As an undergraduate, Olaoluwa Balogun established the ACI Computer Education in 2011, an Obafemi Awolowo University (OAU) based, non-profit organization that provides technology education for young Nigerians. Now an alumnus of OAU, Balogun launched Project 10,000 Kids a few months ago, with the aim of teaching Nigerian school children to build robots.
With the ACI, Mr. Balogun hopes to push transformation within the Nigerian education sector by empowering young people to build useful technology, moulding them into tech enthusiasts and sound computer programmers in a few short years. Cramming or memorizing academic material and passing exams is the norm in the country’s education system today and it is not good enough as innovators and problem-solvers are rarely ever birthed that way.
The intention of the ACI is to champion the beginning of a shift in the way the country approaches teaching and education. “We want to expose our young students to real-world engineering challenges through hands-on, LEGO-based robotics projects. We want Nigerian kids to begin to think creatively and innovate like their international counterparts.”
An estimated 10 million of 30 million primary school-aged children in Nigeria are out of school. Less than one-third of the percentage of primary school students will attend junior secondary school and only a few will proceed to senior secondary school.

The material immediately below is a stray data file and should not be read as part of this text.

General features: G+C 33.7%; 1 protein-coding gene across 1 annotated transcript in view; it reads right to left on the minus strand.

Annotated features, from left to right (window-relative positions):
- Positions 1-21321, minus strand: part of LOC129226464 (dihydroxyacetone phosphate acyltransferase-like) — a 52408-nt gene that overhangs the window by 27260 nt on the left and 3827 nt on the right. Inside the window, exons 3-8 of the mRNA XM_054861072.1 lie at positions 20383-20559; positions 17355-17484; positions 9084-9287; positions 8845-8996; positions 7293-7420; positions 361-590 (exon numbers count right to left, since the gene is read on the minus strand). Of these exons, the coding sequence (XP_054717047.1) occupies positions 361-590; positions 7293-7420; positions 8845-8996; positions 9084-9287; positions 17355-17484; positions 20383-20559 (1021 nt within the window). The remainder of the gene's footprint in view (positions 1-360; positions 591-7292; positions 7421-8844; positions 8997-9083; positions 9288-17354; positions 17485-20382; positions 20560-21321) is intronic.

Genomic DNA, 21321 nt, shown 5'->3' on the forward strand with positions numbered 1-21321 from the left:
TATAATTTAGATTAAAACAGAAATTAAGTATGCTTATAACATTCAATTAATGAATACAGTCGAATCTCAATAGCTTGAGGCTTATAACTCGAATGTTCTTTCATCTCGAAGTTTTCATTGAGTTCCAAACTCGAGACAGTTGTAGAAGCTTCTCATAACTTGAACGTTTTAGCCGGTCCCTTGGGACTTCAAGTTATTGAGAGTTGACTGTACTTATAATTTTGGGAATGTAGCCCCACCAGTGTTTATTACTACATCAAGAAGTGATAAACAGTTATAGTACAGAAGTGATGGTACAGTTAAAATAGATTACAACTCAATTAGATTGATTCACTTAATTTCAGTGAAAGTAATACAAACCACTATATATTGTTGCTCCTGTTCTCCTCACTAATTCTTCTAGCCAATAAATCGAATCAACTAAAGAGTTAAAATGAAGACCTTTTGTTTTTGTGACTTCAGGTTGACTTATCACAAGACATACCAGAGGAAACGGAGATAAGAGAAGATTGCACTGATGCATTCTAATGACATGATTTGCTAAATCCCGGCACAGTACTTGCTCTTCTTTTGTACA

In an interview with Innovation Village, Balogun said the major criterion for a great future for the country is sound education for its young people, as over 60 percent of the estimated 170 million Nigerians are under the age of 30. For this reason, he sees Nigeria’s huge youthful population as a fantastic opportunity to impact the nation positively and start the change he so desperately wants to see in the Nigerian education sector. Thanks to ACI’s FirstStep BootCamp, over 2,000 undergraduates at OAU and the University of Ibadan have been trained in robotics, software development, graphics and animation in the last few years.
The Project 10,000 Kids initiative is more about promoting computational thinking than it is about equipping the next generation to work as robotics engineers. “Computational thinking combines mathematics, logic and algorithms and teaches children a new way to think about the world; it is how software engineers solve problems.”
To ensure continuity, ACI has begun a robotics club in different schools and will encourage friendly competitions among them on a termly basis and the first of these would be next month.
Project 10,000 Kids has a target to reach at least 50 students in about 200 secondary schools across Nigeria. The organization will also train 100 children at two orphanages in Lagos and 50 children at the Kids and Teens Resource Centre, Akure. Also, about 80 girls at the Women’s Technology Empowerment Center (W-TEC) will be beneficiaries of this training.
CREDITS: This article is written by Hadassah Egbedi, and was published on venturesfrica.com